There is some fantastic technical wrestling going on here, including Benoit doing the old Bob Backlund counter to an arm bar that I always love seeing. Eddy eventually takes over with a dive to the floor and works Benoit’s leg over inside the ring in his usual great intense style. Both of these guys were so good at making all the little things count just as much as the big things. It’s why they were able to have such good believable looking matches. Neither man just sits there working a hold, they put some added aggression to everything to make it look like they’re really fighting with one another.
Benoit sells all of Guerrero’s holds excellently before making the comeback with some German Suplexes, which finally succeeds in waking the crowd up and they’re mostly into the closing sections. In a great little moment, Benoit heads up top for a head butt but then sees that Guerrero is moving, so he just climbs down and does some more suplexes instead. Again, one of those little things that makes so much sense and adds another level of realism to things. Rather than doing pre-planned spots it feels like they’re having an actual fight and responding to things organically.
Chavo eventually runs down to try and help his uncle Eddy by clobbering Benoit with a tag belt when the ref isn’t looking, which gets two in a good near fall. Benoit keeps coming and manages to fight Chavo off when he tries to interfere again, leading to a big head butt off the top onto Eddy. Eddy manages to counter the pin fall attempt into his Laso From El Paso submission move, but Benoit counters that into the crossface and that’s enough for the clean submission win to end a great match.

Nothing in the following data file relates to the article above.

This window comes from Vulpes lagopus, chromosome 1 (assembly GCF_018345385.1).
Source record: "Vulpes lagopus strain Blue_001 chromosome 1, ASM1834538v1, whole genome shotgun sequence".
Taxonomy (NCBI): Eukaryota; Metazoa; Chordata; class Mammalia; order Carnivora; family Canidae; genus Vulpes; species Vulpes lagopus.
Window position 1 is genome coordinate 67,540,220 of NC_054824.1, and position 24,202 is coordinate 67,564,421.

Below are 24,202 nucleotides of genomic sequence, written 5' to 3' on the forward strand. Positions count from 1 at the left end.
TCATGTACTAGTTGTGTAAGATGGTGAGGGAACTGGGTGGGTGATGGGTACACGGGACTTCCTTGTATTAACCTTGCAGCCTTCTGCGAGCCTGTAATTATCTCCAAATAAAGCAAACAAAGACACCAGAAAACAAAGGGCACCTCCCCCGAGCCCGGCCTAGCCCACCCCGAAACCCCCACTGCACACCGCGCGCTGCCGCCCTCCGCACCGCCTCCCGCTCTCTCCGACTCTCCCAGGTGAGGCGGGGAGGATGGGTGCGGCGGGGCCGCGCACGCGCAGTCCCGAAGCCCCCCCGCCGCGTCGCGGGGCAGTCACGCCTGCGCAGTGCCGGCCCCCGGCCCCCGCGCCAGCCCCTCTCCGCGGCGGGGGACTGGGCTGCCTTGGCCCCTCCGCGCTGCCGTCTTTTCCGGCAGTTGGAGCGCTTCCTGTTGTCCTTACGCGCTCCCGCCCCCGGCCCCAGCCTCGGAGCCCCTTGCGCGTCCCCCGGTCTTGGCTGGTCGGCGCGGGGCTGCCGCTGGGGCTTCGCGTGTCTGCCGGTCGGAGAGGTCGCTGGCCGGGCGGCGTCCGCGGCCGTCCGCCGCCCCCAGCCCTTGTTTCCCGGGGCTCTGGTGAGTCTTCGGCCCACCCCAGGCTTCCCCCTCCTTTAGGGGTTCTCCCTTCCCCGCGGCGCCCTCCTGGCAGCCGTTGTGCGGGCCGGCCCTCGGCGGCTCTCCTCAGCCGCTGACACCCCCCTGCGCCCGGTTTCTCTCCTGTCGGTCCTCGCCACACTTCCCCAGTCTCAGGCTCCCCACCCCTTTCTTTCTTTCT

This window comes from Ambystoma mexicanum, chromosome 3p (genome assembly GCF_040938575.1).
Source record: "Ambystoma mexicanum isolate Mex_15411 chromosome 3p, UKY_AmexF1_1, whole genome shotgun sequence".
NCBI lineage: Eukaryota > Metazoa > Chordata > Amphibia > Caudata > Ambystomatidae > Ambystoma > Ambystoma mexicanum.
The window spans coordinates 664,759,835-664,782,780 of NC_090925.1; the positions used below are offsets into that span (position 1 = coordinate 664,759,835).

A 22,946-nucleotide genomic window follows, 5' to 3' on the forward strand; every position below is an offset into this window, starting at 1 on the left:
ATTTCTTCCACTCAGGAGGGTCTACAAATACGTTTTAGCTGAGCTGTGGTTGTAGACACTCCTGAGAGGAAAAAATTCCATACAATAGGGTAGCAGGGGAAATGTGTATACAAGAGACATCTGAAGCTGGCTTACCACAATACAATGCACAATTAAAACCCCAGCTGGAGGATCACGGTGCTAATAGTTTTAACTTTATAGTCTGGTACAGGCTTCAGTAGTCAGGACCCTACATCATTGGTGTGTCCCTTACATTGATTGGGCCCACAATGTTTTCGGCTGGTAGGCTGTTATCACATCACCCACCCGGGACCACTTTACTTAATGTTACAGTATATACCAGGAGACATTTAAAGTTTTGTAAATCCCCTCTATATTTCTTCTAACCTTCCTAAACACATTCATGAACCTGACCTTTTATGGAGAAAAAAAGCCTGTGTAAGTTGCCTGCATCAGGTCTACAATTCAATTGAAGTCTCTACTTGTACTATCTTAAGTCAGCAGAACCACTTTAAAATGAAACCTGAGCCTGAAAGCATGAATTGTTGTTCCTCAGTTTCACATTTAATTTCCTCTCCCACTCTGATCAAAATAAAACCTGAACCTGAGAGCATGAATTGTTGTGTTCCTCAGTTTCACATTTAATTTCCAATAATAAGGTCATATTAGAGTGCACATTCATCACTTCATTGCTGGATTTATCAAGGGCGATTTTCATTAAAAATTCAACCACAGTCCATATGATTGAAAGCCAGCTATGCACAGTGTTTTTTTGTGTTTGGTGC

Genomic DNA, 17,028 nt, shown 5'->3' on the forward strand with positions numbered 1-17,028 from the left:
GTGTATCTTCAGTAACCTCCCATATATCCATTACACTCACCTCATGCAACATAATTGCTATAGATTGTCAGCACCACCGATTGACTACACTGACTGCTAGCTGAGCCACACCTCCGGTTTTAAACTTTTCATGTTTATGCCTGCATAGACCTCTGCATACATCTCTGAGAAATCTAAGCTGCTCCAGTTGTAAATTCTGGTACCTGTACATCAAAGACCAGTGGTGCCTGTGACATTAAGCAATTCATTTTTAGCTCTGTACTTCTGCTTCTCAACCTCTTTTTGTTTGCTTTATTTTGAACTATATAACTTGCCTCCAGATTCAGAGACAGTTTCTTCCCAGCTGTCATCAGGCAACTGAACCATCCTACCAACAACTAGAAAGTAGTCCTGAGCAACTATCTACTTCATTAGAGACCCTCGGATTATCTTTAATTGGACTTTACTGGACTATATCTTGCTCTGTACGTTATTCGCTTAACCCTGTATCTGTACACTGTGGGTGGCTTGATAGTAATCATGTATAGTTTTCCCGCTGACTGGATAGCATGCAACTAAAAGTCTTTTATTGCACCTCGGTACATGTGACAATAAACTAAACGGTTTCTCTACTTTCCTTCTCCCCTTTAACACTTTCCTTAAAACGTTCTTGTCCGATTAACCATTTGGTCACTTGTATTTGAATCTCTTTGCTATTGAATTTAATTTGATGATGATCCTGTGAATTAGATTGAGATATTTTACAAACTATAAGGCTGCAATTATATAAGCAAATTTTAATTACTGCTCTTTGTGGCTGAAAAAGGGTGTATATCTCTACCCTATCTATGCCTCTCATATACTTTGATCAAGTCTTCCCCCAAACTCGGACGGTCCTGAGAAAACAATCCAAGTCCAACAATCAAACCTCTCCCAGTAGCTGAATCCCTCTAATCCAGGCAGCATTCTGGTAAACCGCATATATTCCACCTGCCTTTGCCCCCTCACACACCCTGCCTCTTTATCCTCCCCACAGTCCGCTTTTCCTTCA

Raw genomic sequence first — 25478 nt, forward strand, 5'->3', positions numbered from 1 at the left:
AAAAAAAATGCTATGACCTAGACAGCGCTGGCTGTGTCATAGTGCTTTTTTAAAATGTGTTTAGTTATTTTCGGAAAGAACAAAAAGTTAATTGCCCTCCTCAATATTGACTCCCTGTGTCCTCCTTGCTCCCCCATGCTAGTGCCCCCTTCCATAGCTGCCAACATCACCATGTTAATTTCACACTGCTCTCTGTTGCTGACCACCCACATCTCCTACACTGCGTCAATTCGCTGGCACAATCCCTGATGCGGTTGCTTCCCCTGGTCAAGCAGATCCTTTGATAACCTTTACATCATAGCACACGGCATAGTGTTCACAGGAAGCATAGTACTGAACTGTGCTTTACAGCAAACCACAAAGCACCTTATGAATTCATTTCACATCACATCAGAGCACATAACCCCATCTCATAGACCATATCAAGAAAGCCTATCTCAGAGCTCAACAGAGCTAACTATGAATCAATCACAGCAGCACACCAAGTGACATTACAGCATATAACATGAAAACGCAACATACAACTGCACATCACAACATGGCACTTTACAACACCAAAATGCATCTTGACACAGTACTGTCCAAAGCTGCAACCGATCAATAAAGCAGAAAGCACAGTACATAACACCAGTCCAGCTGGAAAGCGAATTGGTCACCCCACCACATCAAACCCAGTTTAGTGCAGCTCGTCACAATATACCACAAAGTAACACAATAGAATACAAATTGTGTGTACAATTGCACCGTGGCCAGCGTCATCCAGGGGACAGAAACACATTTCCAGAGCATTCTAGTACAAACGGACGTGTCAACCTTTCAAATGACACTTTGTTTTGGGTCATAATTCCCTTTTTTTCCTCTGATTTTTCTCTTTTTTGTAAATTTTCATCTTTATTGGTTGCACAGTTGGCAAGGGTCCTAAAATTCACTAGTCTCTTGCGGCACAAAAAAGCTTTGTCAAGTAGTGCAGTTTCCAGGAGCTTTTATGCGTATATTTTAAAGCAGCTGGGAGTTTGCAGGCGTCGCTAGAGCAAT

WINNER: CHRIS BENOIT
With a hotter crowd this could have been an all-timer, as the work was top notch and the booking was great too, as they essentially had Benoit beat two men in order to earn a Title shot and show himself to be a deserving challenger for either Big Show or Angle
Paul Heyman walks into Stephanie McMahon’s office to try and get Brock Lesnar banned from ringside tonight. That doesn’t go so well.
We get a video package recapping Dawn Marie trying to seduce Torrie Wilson on Smackdown. The gist is that Dawn Marie wants to bang Torrie, and if Torrie agrees Dawn will call off the relationship she has with Torrie’s father Al. So yeah, this was what OSW would call a “Lesbian Pollen” angle. Al is surprisingly okay with Dawn having a night of passion with his daughter and their relationship is still on.
Dawn Marie and Al Wilson join us, as Dawn is going to show the footage of her and Torrie getting it on tonight apparently. This storyline was goofy and super trashy, but it drew decent enough ratings and filled in the “soap opera” element of the Smackdown show, contributing to the feeling the show had of having something for everyone at the time. Dawn shows some of the footage, where she and Torrie deliver horrible stilted dialogue and eat strawberries. They start making out and Al demands things stop, at which point Dawn agrees and they leave without showing the rest of it. Dawn would eventually bang Al to death on their honeymoon, leading to her and Torrie having a grudge match at the Royal Rumble before the storyline was mercifully killed off. This segment wasn’t good, but I can understand some enjoying it in a “so bad it’s good” kind of way.